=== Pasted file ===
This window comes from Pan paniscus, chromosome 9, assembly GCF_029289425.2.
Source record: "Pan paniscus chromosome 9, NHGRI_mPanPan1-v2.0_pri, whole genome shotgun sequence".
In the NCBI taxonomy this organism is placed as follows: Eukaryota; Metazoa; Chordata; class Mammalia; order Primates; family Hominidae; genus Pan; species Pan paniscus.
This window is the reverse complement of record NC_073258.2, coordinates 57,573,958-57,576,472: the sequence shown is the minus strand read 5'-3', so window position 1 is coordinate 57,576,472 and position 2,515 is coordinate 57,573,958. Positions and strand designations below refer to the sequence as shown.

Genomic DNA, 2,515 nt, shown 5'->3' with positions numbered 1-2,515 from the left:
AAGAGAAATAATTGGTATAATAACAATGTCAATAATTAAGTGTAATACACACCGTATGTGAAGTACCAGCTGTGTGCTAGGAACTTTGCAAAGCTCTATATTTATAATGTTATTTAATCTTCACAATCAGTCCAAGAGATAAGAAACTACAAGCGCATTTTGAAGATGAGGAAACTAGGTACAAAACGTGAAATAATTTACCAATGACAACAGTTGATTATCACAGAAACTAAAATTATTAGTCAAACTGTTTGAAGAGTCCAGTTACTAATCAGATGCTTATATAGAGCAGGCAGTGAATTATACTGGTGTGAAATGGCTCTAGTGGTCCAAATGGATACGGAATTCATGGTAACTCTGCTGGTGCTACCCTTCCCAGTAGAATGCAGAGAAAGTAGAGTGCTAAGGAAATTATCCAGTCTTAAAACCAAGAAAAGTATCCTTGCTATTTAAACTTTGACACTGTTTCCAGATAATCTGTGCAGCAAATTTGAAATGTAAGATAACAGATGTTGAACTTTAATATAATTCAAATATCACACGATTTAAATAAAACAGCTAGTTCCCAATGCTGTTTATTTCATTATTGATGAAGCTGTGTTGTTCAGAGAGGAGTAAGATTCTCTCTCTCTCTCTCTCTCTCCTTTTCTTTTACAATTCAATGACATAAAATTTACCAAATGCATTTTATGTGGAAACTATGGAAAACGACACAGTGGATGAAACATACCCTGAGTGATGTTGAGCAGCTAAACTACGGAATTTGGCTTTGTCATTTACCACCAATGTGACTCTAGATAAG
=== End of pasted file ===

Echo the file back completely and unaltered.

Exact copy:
This window comes from Pan paniscus, chromosome 9, assembly GCF_029289425.2.
Source record: "Pan paniscus chromosome 9, NHGRI_mPanPan1-v2.0_pri, whole genome shotgun sequence".
In the NCBI taxonomy this organism is placed as follows: Eukaryota; Metazoa; Chordata; class Mammalia; order Primates; family Hominidae; genus Pan; species Pan paniscus.
This window is the reverse complement of record NC_073258.2, coordinates 57,573,958-57,576,472: the sequence shown is the minus strand read 5'-3', so window position 1 is coordinate 57,576,472 and position 2,515 is coordinate 57,573,958. Positions and strand designations below refer to the sequence as shown.

Genomic DNA, 2,515 nt, shown 5'->3' with positions numbered 1-2,515 from the left:
AAGAGAAATAATTGGTATAATAACAATGTCAATAATTAAGTGTAATACACACCGTATGTGAAGTACCAGCTGTGTGCTAGGAACTTTGCAAAGCTCTATATTTATAATGTTATTTAATCTTCACAATCAGTCCAAGAGATAAGAAACTACAAGCGCATTTTGAAGATGAGGAAACTAGGTACAAAACGTGAAATAATTTACCAATGACAACAGTTGATTATCACAGAAACTAAAATTATTAGTCAAACTGTTTGAAGAGTCCAGTTACTAATCAGATGCTTATATAGAGCAGGCAGTGAATTATACTGGTGTGAAATGGCTCTAGTGGTCCAAATGGATACGGAATTCATGGTAACTCTGCTGGTGCTACCCTTCCCAGTAGAATGCAGAGAAAGTAGAGTGCTAAGGAAATTATCCAGTCTTAAAACCAAGAAAAGTATCCTTGCTATTTAAACTTTGACACTGTTTCCAGATAATCTGTGCAGCAAATTTGAAATGTAAGATAACAGATGTTGAACTTTAATATAATTCAAATATCACACGATTTAAATAAAACAGCTAGTTCCCAATGCTGTTTATTTCATTATTGATGAAGCTGTGTTGTTCAGAGAGGAGTAAGATTCTCTCTCTCTCTCTCTCTCTCCTTTTCTTTTACAATTCAATGACATAAAATTTACCAAATGCATTTTATGTGGAAACTATGGAAAACGACACAGTGGATGAAACATACCCTGAGTGATGTTGAGCAGCTAAACTACGGAATTTGGCTTTGTCATTTACCACCAATGTGACTCTAGATAAG